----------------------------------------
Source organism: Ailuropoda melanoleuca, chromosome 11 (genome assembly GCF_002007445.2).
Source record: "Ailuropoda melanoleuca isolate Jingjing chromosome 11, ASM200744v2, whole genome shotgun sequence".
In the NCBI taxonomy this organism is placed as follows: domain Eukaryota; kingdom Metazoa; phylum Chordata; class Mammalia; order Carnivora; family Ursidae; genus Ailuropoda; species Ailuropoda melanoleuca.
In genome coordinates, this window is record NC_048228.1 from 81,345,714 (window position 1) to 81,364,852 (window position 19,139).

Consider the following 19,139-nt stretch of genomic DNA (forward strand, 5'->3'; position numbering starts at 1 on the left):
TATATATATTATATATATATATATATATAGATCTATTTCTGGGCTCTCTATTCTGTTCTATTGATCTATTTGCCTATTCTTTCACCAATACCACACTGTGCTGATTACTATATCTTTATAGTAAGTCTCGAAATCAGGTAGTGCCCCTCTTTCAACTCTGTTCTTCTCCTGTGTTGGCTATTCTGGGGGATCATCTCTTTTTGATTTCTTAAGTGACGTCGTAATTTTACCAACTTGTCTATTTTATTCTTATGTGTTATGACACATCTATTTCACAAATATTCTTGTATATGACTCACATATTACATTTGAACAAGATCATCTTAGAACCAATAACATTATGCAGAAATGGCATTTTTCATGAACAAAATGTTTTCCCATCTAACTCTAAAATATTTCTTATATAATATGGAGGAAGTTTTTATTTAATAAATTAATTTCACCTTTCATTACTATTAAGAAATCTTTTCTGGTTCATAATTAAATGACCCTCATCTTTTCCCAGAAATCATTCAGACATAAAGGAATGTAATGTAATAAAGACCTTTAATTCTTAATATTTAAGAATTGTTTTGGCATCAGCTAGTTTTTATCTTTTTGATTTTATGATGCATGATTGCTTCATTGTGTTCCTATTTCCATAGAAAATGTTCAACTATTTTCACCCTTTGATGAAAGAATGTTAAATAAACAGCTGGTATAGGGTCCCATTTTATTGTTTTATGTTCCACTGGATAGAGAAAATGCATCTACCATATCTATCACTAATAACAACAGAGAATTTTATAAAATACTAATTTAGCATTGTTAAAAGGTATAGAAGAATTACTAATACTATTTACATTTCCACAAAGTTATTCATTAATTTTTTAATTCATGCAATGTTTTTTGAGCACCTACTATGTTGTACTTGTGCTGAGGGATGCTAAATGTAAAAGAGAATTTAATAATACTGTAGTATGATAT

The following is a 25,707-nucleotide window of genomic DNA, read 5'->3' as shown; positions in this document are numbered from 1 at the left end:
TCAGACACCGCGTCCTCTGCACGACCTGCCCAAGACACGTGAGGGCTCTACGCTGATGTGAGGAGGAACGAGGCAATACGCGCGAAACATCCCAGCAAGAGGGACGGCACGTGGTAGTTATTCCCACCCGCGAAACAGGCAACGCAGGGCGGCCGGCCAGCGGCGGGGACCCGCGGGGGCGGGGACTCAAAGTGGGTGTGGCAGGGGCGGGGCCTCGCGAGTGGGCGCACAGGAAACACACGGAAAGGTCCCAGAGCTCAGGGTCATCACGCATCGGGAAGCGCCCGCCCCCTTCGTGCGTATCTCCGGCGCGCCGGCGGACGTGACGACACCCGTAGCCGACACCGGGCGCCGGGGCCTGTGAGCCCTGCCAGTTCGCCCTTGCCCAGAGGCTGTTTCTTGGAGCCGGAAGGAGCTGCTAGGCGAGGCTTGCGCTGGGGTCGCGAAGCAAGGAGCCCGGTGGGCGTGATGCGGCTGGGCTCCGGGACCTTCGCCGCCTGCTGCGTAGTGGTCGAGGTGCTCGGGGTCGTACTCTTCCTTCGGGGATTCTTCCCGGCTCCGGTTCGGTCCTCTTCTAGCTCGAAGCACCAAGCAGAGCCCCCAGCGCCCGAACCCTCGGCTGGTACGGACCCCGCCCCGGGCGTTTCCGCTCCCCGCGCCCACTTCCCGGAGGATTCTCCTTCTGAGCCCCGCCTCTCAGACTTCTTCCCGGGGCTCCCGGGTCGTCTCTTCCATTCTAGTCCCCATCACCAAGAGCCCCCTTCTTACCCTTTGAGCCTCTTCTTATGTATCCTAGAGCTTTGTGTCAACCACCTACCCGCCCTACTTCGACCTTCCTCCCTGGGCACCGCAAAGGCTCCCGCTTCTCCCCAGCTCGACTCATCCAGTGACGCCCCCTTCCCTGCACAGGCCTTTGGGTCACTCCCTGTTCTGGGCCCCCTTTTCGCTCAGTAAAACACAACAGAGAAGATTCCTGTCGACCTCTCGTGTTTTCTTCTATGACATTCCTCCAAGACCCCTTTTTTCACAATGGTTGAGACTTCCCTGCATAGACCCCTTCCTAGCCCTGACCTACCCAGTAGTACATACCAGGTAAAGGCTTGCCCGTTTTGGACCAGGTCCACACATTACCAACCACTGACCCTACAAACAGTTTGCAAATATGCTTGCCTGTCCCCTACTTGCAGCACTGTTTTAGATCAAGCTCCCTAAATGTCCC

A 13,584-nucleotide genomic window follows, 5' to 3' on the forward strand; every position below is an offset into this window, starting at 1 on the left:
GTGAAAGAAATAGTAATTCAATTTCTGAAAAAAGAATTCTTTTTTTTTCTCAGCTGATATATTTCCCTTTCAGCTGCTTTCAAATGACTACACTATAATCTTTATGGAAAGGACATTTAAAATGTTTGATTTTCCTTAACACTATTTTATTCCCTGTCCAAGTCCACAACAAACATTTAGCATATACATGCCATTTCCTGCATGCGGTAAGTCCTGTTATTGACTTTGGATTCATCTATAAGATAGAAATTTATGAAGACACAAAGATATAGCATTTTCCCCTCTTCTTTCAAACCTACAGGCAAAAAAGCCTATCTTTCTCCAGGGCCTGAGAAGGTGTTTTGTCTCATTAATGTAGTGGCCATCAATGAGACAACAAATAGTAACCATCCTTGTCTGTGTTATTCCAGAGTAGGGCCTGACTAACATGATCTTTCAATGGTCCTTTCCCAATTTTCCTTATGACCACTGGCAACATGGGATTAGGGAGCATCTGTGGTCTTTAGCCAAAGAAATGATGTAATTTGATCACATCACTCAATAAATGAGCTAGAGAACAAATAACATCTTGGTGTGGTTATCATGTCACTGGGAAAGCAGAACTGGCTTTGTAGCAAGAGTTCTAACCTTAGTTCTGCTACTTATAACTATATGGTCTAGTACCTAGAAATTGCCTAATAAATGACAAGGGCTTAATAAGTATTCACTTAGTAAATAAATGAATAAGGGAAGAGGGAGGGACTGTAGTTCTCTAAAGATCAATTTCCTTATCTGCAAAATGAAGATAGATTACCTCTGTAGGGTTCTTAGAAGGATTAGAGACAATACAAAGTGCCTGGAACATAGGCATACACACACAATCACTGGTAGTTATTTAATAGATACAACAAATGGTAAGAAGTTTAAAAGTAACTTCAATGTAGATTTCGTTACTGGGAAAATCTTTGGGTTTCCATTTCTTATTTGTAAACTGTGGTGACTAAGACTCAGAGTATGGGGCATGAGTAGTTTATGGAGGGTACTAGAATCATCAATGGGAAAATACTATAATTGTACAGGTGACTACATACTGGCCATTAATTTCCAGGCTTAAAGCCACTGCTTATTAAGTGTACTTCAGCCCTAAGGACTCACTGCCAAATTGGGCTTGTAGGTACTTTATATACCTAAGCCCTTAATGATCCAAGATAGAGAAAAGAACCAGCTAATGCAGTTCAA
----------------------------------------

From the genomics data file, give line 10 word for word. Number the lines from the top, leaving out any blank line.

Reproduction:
GTGAAAGAAATAGTAATTCAATTTCTGAAAAAAGAATTCTTTTTTTTTCTCAGCTGATATATTTCCCTTTCAGCTGCTTTCAAATGACTACACTATAATCTTTATGGAAAGGACATTTAAAATGTTTGATTTTCCTTAACACTATTTTATTCCCTGTCCAAGTCCACAACAAACATTTAGCATATACATGCCATTTCCTGCATGCGGTAAGTCCTGTTATTGACTTTGGATTCATCTATAAGATAGAAATTTATGAAGACACAAAGATATAGCATTTTCCCCTCTTCTTTCAAACCTACAGGCAAAAAAGCCTATCTTTCTCCAGGGCCTGAGAAGGTGTTTTGTCTCATTAATGTAGTGGCCATCAATGAGACAACAAATAGTAACCATCCTTGTCTGTGTTATTCCAGAGTAGGGCCTGACTAACATGATCTTTCAATGGTCCTTTCCCAATTTTCCTTATGACCACTGGCAACATGGGATTAGGGAGCATCTGTGGTCTTTAGCCAAAGAAATGATGTAATTTGATCACATCACTCAATAAATGAGCTAGAGAACAAATAACATCTTGGTGTGGTTATCATGTCACTGGGAAAGCAGAACTGGCTTTGTAGCAAGAGTTCTAACCTTAGTTCTGCTACTTATAACTATATGGTCTAGTACCTAGAAATTGCCTAATAAATGACAAGGGCTTAATAAGTATTCACTTAGTAAATAAATGAATAAGGGAAGAGGGAGGGACTGTAGTTCTCTAAAGATCAATTTCCTTATCTGCAAAATGAAGATAGATTACCTCTGTAGGGTTCTTAGAAGGATTAGAGACAATACAAAGTGCCTGGAACATAGGCATACACACACAATCACTGGTAGTTATTTAATAGATACAACAAATGGTAAGAAGTTTAAAAGTAACTTCAATGTAGATTTCGTTACTGGGAAAATCTTTGGGTTTCCATTTCTTATTTGTAAACTGTGGTGACTAAGACTCAGAGTATGGGGCATGAGTAGTTTATGGAGGGTACTAGAATCATCAATGGGAAAATACTATAATTGTACAGGTGACTACATACTGGCCATTAATTTCCAGGCTTAAAGCCACTGCTTATTAAGTGTACTTCAGCCCTAAGGACTCACTGCCAAATTGGGCTTGTAGGTACTTTATATACCTAAGCCCTTAATGATCCAAGATAGAGAAAAGAACCAGCTAATGCAGTTCAA